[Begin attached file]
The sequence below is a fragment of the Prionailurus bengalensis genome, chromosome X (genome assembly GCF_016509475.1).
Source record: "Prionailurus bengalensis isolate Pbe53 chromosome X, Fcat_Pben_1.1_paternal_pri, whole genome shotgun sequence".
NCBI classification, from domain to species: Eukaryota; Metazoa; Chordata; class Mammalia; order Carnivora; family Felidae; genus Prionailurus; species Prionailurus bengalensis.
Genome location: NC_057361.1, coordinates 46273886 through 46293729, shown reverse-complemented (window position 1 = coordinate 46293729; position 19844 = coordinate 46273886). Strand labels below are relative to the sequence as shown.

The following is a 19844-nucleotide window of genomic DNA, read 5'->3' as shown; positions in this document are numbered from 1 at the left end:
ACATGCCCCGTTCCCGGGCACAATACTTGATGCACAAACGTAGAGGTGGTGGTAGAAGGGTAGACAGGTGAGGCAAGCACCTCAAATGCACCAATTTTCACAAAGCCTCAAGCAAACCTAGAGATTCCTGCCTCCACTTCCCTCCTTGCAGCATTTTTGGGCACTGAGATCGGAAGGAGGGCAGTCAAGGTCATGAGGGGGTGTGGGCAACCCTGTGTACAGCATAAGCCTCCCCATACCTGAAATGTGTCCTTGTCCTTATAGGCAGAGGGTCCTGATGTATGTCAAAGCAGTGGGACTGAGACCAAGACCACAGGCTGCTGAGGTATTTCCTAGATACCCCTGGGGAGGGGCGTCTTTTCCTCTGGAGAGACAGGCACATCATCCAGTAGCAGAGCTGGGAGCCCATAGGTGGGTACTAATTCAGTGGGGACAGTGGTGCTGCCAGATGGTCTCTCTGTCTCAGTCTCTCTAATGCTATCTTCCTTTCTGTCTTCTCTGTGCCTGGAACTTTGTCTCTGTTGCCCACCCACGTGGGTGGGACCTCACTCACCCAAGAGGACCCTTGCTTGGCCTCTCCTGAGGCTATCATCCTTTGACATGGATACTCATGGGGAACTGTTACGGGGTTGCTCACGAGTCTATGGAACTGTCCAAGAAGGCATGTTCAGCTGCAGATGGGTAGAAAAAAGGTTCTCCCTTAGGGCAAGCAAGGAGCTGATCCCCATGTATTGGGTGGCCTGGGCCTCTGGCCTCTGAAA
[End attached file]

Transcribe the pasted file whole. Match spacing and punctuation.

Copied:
The sequence below is a fragment of the Prionailurus bengalensis genome, chromosome X (genome assembly GCF_016509475.1).
Source record: "Prionailurus bengalensis isolate Pbe53 chromosome X, Fcat_Pben_1.1_paternal_pri, whole genome shotgun sequence".
NCBI classification, from domain to species: Eukaryota; Metazoa; Chordata; class Mammalia; order Carnivora; family Felidae; genus Prionailurus; species Prionailurus bengalensis.
Genome location: NC_057361.1, coordinates 46273886 through 46293729, shown reverse-complemented (window position 1 = coordinate 46293729; position 19844 = coordinate 46273886). Strand labels below are relative to the sequence as shown.

The following is a 19844-nucleotide window of genomic DNA, read 5'->3' as shown; positions in this document are numbered from 1 at the left end:
ACATGCCCCGTTCCCGGGCACAATACTTGATGCACAAACGTAGAGGTGGTGGTAGAAGGGTAGACAGGTGAGGCAAGCACCTCAAATGCACCAATTTTCACAAAGCCTCAAGCAAACCTAGAGATTCCTGCCTCCACTTCCCTCCTTGCAGCATTTTTGGGCACTGAGATCGGAAGGAGGGCAGTCAAGGTCATGAGGGGGTGTGGGCAACCCTGTGTACAGCATAAGCCTCCCCATACCTGAAATGTGTCCTTGTCCTTATAGGCAGAGGGTCCTGATGTATGTCAAAGCAGTGGGACTGAGACCAAGACCACAGGCTGCTGAGGTATTTCCTAGATACCCCTGGGGAGGGGCGTCTTTTCCTCTGGAGAGACAGGCACATCATCCAGTAGCAGAGCTGGGAGCCCATAGGTGGGTACTAATTCAGTGGGGACAGTGGTGCTGCCAGATGGTCTCTCTGTCTCAGTCTCTCTAATGCTATCTTCCTTTCTGTCTTCTCTGTGCCTGGAACTTTGTCTCTGTTGCCCACCCACGTGGGTGGGACCTCACTCACCCAAGAGGACCCTTGCTTGGCCTCTCCTGAGGCTATCATCCTTTGACATGGATACTCATGGGGAACTGTTACGGGGTTGCTCACGAGTCTATGGAACTGTCCAAGAAGGCATGTTCAGCTGCAGATGGGTAGAAAAAAGGTTCTCCCTTAGGGCAAGCAAGGAGCTGATCCCCATGTATTGGGTGGCCTGGGCCTCTGGCCTCTGAAA